Fixed assets are long-term assets that a company has purchased and is using for the production of its goods and services.

Fixed assets are noncurrent assets meaning the assets have a useful life of more than one year. Fixed assets include property, plant, and equipment (PP&E) and are recorded on the balance sheet. Fixed assets are also referred to as tangible assets, meaning they're physical assets. 

Below are examples of fixed assets: 

  • Vehicles such as company trucks
  • Office furniture
  • Machinery
  • Buildings
  • Land

Fixed assets are not readily liquid and cannot be easily converted into cash. They are not sold or consumed by a company. Instead, the asset is used to produce goods and services.

Fixed tangible assets can be depreciated over time to reduce the recorded cost of the asset. Most tangible assets, such as buildings, machinery, and equipment, can be depreciated. However, land cannot be depreciated because it cannot be depleted over time unless it is land containing natural resources.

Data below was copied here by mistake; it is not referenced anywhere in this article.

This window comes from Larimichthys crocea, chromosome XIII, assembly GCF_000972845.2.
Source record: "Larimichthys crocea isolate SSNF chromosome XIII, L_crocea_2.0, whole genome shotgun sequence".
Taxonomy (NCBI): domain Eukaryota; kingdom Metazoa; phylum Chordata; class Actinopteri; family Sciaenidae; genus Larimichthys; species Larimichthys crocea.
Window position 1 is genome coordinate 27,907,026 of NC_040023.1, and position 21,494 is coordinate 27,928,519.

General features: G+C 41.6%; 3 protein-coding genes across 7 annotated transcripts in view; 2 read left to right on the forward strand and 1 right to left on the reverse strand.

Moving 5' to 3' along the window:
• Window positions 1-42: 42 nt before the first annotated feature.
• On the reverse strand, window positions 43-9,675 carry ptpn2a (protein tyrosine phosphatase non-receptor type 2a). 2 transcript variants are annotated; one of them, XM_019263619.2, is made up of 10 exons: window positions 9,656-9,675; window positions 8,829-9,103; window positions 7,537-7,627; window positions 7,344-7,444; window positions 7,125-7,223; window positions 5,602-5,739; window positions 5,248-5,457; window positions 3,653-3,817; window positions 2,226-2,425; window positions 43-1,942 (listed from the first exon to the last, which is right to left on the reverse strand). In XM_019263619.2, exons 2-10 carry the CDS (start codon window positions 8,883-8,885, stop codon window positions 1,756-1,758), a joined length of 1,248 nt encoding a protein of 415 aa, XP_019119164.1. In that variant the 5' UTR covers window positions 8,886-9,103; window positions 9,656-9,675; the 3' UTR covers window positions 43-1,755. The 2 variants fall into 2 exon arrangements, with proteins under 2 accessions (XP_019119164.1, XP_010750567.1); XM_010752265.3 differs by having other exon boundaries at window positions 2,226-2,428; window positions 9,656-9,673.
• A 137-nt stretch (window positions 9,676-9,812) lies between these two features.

An example of a company's fixed asset would be a company that produces and sells toys. The company purchases a new office building for $5 million along with machinery and equipment that costs a total of $500,000. The company projects using the building, machinery, and equipment for the next five years. These assets are considered fixed tangible assets because they have physical form, will have a useful life of more than one year, and will be used to generate revenue for the company.

For more on assets, including a look at the balance sheet of Apple Inc. (AAPL), please read "How the Income Statement and Balance Sheet Differ?"